Rider Preferences and Economic Values for Equestrian Trails

Uses studied:
Place: Statewide


This study found that equestrian trail users strongly prefer to visit trails specific to horses and are willing to pay a user fee to access them, but this preference is less pronounced for more experienced riders. Riders are also willing to pay more to ride on longer trails and on trails with scenic views.


The results from this study would be of interest to equestrian trails advocates as it identifies the most important trail characteristics for equestrian users and may be helpful in justifying equestrian-only trails. The survey methods target relatively avid equestrian trail users, so these values should be interpreted accordingly.


This study was a statewide survey in Kentucky.

Trail Type

The survey asked respondents to evaluate hypothetical equestrian trails, varying in length, scenery, whether other users would use the trail, and access fees.


The purpose of the study was to identify and prioritize the most attractive characteristics for horseback riding trails, with the goal of building appealing trails for recreational horseback riders that are also compatible with other user groups. The study was supported by grants from the National Natural Science Foundation of China and the University of Kentucky Agricultural Experiment Station.


  • The average respondent owned six horses and took 23 day trips per year.
  • Respondents most strongly preferred to ride horse-riding-only trails (95% choosing horse-only trails), and were willing to pay $17 per day to use those trails. More experienced riders were less likely to prefer this type of trail than less experienced riders.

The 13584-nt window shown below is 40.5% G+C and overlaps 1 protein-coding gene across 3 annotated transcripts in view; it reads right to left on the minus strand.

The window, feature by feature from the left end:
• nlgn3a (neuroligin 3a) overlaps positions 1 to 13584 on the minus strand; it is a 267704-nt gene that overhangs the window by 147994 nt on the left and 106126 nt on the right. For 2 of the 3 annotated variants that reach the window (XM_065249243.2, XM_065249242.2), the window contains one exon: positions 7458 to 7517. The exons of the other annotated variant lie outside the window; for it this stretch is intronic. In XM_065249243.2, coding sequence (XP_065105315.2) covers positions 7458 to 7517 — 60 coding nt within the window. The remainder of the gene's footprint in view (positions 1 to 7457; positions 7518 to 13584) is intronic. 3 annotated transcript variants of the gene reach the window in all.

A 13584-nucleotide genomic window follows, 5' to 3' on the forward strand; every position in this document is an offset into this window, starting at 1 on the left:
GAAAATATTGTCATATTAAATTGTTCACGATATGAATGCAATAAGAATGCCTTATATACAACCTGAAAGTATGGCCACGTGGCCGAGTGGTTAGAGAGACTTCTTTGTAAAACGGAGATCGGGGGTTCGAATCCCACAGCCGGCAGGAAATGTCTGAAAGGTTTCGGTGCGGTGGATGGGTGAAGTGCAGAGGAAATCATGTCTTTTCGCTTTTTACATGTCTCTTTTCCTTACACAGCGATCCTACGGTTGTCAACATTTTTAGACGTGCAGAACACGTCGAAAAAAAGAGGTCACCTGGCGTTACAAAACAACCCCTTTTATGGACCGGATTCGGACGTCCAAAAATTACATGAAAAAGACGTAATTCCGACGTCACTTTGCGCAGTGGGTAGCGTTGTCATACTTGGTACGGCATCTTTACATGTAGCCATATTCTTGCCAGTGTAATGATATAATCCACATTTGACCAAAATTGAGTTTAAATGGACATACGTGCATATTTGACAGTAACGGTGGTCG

• Respondents overwhelmingly preferred longer trails (92% choosing a longer versus a shorter trail), and were willing to pay an additional $2 per mile per trip in entrance fees.
  • Three-quarters of respondents preferred trails with views, and were willing to pay $23 to use a trail with scenic views.
  • The authors found no discernable preference for trails with open land or bathroom/shower facilities.


The authors partnered with the Kentucky Horse Council, who sent an online survey to their membership list. They received 236 usable responses, but their sampling method does not allow one to calculate a response rate. Respondents were asked questions about their horseback riding habits and demographics, and the authors compared these responses to other survey results from national equestrian organizations to verify that it was representative.

Respondents were presented with hypothetical trails characterized by the following set of attributes: length, the presence of scenic views, the presence of open land, the presence of bathroom or shower facilities, whether the trail is restricted to horse use only, the distance from home, and the entrance fee. Based on these characteristics, they were asked to identify the trail they were most likely to visit. This approach is called a “choice experiment.”

The authors used a statistical model to identify the most important factors when horseback riders are deciding which trail to ride.


Hu, W., P. Qing, J. Penn, M. Pelton, and A. Pagoulatos. 2014. “Rider preferences and economic values for equestrian trails.” Journal of Environmental Planning and Management ahead-of-print (2014): 1-19.